Jon used to joke about one of his friends because he had a German girlfriend - Germany is a culture which doesn't have the best credentials among Spanish people when it comes to having fun and partying. Destiny is cruel. Some time later, he was going to be in the same situation, unable to understand how it happened...

Photo: Runa Leo
Runa & Jon now live together in Barcelona

It all started in Copenhagen. The Danish capital was Runa's favourite city. She had always been fascinated by this country, so it was clear to her that Erasmus had to happen there. For Jon, it was just about getting away from Barcelona and experiencing a new, absolutely different culture.

As Spanish people usually do, Jon was sharing his flat with two other Erasmus students from his country. In January, they had to look for somebody to occupy its fourth room, so Runa brought new blood to the community. "We chose her because she wasn't the typical German," Jon recalls. Actually, neither of them had met any Germans before, but Runa was so funny and warm that she broke down their preconceptions.

"We chose her because she wasn't the typical German."

Living with three Spanish people sounded crazy to Runa, but in the end it turned out to be paradise. "I had the best food ever!" she admits. Manu and Jon cooked typical dishes all the time and she discovered new delicacies such as fuet - a kind of sausage from Catalonia.

The relationship between Runa and John started just like every Erasmus flirtation. They went to a Carneval party - the four flatmates dressed up as The Freggles- and ended up kissing. "I was so drunk that it could have been anybody," John recalls, but a couple of weeks later he asked her to come with some friends to Norway for a week-long trip.

Photo: Runa Leo
Jon and Runa in Norway

"That's when it all really started," both admit. 24 hours together every day for a week, talking about everything possible... They were getting to know each other, and getting to know themselves at the same time. "I remember being in the car. I was giving her a head-massage and suddenly asked myself, 'Oh my God, what am I doing? Why am I touching this girl?'" Jon says. Because if Runa is not a typical German, Jon is not typically Spanish either. He's very shy and physical contact is quite an issue for him. "One night, we had to share a bed because there were not enough for everybody. I wasn't able to sleep for a single minute," Runa recalls.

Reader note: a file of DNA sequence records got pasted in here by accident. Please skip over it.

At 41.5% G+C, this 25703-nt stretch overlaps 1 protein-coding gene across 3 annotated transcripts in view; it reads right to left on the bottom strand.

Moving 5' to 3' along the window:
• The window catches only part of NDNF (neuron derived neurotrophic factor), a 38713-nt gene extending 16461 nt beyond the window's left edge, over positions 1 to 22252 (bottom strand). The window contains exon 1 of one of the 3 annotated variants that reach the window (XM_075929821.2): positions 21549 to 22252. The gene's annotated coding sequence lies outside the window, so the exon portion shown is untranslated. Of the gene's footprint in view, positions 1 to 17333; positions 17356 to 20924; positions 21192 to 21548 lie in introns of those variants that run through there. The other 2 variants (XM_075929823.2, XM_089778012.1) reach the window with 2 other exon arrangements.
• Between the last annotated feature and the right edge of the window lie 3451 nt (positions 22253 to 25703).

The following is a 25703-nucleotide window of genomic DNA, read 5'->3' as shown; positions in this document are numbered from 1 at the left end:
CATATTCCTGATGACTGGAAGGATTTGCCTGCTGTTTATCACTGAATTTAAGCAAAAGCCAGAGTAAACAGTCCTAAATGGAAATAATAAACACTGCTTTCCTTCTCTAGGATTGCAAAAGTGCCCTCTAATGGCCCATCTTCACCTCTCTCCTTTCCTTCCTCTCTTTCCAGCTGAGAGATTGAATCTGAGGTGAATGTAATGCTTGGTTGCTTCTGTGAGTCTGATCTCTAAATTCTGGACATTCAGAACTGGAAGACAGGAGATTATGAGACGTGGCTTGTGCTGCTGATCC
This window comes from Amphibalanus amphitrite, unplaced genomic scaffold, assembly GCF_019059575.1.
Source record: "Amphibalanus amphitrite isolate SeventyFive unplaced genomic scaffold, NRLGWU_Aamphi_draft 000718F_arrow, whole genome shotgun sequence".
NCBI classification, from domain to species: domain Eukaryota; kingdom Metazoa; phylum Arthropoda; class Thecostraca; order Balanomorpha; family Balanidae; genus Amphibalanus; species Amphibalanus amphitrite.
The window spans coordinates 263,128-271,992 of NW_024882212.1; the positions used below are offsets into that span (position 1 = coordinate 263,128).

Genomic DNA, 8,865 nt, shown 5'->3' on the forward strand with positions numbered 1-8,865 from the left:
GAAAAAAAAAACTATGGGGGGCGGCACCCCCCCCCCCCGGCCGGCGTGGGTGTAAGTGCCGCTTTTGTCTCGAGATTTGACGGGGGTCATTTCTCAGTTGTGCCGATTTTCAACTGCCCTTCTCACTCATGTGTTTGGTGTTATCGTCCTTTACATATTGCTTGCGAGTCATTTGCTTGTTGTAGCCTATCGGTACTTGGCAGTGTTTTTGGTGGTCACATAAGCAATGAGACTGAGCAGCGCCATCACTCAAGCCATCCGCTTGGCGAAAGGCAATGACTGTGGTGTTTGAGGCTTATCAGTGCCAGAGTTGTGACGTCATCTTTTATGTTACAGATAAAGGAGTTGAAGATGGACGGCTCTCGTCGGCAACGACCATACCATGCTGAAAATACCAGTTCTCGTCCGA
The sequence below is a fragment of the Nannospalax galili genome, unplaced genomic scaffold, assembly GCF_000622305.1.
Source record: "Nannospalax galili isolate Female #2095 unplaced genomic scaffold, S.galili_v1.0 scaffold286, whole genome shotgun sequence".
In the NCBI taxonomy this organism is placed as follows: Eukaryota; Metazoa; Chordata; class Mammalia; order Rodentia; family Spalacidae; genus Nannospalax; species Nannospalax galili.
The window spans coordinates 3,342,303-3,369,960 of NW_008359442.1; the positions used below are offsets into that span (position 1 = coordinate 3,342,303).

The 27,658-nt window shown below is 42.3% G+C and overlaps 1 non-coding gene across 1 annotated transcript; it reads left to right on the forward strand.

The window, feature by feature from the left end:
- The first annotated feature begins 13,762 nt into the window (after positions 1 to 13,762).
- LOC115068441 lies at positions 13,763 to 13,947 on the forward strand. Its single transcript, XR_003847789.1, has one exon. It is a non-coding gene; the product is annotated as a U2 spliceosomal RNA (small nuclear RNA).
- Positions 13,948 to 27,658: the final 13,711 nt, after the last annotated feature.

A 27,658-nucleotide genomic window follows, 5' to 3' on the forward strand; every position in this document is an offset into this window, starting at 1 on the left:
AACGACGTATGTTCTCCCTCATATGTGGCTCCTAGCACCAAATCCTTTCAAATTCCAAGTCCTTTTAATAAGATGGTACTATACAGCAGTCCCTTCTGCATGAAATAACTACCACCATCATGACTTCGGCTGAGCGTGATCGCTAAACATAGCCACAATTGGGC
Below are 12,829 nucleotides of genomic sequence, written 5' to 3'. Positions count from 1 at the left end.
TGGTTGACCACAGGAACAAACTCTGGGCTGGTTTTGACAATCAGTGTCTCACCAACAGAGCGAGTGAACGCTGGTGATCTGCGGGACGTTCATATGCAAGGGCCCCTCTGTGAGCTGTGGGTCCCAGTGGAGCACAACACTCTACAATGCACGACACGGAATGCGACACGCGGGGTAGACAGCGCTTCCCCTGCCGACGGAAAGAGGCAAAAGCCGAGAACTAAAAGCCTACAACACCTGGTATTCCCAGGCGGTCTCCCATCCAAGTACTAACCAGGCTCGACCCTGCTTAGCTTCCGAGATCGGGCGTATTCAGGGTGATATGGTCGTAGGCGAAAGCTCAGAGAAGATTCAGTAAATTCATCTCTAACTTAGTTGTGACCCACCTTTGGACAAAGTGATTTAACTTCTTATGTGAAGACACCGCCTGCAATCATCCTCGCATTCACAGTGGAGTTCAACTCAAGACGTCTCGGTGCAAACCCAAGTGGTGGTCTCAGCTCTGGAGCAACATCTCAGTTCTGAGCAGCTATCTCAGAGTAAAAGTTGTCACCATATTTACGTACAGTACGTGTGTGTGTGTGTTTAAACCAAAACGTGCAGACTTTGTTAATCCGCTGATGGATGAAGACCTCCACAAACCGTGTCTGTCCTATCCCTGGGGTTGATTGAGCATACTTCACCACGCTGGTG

Back in Copenhagen, both agreed that the relationship could not last after Jon went back to Barcelona, in May 2005. That couple of months were very intense, they continued to get to know each other more deeply and everything was just so free of complications. "The relationship was flowing so naturally that it made no sense to end it," both say. That's why they decided to try a distance relationship or, as Jon calls it, an "Easyjet relationship." They are both grateful to all these low cost airlines, because otherwise it wouldn't have worked.

"The relationship was flowing so naturally, it made no sense to end it."

Runa spent three months in Spain that summer but then moved to Berlin, since she had to finish her studies and work. The next summer, Jon quit his job and took a few months' sabbatical in the German capital. He had never done anything like that before, but that was what he'd learned from Runa: not to be afraid of taking risks. "The good thing was that whenever I had to take an important step in my life, it was the same for her. Our lives were very parallel despite the distance," Jon explains. That made them feel closer and helped the relationship survive, but Jon had to go back - and then came the hardest times. They were seeing each other every 6-8 weeks, scarcely talking on the phone...

"It was taking all my energy and I could not even imagine us being together in the near future," Runa admits. They reached the limit, but fortunately after some "honest conversations" they started to draw up a plan. Because Jon could not leave Barcelona and Runa was still not sure about what to do with her life, she decided to move to Jon's city in October 2008. "What's amazing about the relationship is that although we speak different languages, we have always communicated well with each other," Runa concludes. "I would say, communication is not necessary," Jon adds.

What's next? They are still not sure about it, but "at least now we can both decide on a future for us as a couple," they say. Good luck!

IN -1112 DAYS